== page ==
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  #21  
Old 03-07-2018
WFEGb WFEGb is offline
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Hello Cathy,

WOW!!!
achieving this kind of stroke in only four months is really impressiv! To collect all the goodies in your stroke would burst a forum's post. You have all rights to be proud of it!

At least to me this stroke doesn't seem to cause breathing problems. Ok, it does... Even your sometimes recognizable bopping is by far not so deep as if you'll need a dolphin-like jump out of the water to get a breath. So let me suggest some FPs of awareness for your next pooltimes:

- Are your spear-targets deep enough, that your fingertips are just below bodyline, then wrist, then elbow then shoulder... every time?

- Do you hit these targets just with your spearing-movement without corrections while arm is straight?

- Where in front(?) of your head is your best felt entry-point to spear without resistance to the targets?

- Is your speared arm patient enough to stay unmoved until the other hand drops into its mailslot?

- Is it possible to move the ragdoll-arm far away from bodyside and palm back all the way and dropping hand with palm back (not thumb first)?

- Can you realize, that your elbow is leading your recovery further up to front, if you're looking straight down?

- Does your chin really follow your shoulder to look sideway as far as possible without stress in your neck? (Farest is possilbe if you don't stress your neck neither chin to belly nore chin up. And sometimes it might be, the weightless neutral head feels so good, that it becomes hard to disturb it with rotation work, resulting in a much too late and not far enough sideway rotation...)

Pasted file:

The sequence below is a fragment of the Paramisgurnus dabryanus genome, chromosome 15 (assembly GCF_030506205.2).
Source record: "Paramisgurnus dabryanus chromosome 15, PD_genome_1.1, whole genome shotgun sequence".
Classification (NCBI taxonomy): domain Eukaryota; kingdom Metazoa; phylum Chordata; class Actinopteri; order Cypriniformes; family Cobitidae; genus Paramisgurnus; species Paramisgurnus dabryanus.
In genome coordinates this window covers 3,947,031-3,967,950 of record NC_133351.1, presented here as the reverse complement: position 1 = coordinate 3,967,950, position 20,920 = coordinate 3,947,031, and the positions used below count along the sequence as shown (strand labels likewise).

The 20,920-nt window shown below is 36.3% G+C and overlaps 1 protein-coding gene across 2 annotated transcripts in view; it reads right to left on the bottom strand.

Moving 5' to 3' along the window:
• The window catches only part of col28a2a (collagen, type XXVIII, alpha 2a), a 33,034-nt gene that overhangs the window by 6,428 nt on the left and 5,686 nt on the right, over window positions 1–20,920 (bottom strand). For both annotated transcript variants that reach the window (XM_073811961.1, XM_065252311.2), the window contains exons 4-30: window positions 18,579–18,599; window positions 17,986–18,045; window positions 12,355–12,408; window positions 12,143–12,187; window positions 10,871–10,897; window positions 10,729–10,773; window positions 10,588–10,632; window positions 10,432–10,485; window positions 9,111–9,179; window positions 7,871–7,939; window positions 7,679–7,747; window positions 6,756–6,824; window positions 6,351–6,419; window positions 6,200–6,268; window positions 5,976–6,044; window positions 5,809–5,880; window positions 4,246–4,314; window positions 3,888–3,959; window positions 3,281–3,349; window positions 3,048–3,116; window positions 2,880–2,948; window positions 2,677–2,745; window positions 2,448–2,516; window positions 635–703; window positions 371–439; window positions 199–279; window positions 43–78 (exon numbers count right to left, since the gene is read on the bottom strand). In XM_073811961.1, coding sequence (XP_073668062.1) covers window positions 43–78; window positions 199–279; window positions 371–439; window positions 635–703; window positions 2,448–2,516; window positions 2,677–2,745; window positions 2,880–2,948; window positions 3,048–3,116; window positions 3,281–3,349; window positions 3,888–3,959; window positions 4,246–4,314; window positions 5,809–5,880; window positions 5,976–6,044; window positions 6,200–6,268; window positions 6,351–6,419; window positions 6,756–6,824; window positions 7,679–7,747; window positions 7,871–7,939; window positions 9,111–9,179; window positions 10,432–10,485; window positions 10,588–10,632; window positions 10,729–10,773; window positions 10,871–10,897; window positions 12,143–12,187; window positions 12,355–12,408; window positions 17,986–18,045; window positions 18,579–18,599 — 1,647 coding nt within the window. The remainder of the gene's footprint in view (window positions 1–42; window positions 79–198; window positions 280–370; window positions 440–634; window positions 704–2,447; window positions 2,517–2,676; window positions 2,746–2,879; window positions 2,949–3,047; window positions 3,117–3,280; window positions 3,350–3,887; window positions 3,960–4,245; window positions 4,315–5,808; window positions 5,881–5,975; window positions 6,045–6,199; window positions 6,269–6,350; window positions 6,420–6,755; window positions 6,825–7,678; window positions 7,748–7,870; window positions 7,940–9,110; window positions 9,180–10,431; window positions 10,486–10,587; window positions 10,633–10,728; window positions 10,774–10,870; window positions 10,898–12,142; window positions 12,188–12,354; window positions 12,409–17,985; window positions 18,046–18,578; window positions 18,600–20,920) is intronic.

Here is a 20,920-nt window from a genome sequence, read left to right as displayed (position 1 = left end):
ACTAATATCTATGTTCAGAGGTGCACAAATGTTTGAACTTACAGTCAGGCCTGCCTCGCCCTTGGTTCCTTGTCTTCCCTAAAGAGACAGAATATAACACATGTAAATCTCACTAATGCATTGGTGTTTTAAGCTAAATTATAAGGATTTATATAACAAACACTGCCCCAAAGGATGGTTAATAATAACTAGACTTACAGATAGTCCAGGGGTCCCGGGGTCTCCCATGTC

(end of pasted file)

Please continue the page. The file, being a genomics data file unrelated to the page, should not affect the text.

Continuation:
- Do you feel your core working in cooperation with all your (rotation-)movements?

- Do you really take only a single FP at time (do so with the above)?

Your way to breathing is as short as the distance of your mouth to surface. You'll get it very soon. Look forward to it, but not with your eyes when swimming FS :-)

Be proud and enjoy the way!

Best regards,
Werner

Last edited by WFEGb : 03-08-2018 at 12:02 AM. Reason: Correction
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  #22  
Old 03-08-2018
Mushroomfloat
 
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Here is a video deminstrating what i mean by connecting your cheek to your shoulder when spearing and breathing

https://youtu.be/j_7wx06VsSM
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  #23  
Old 03-08-2018
whoiscathy
 
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Huge thank you, Werner! Your comment has given me wings.

Quote:
Do you really take only a single FP at time (do so with the above)?
Several points on your list have been in my mind while swimming, and you also highlighted my mistake that may have, in fact, prevented me from fixing, for example, the left spear: that I've been trying to focus on multiple FPs simultaneously. Never works!

My Coach has been saying the same, but apparently it's taken me months to really hear it out: I only started to really focus on one single FP maybe 8-10 days ago and that alone has been a learning curve :)

I'm having a very hard time with just one because I can sense real time as the rest of the stroke is falling apart and then I must fix "everything".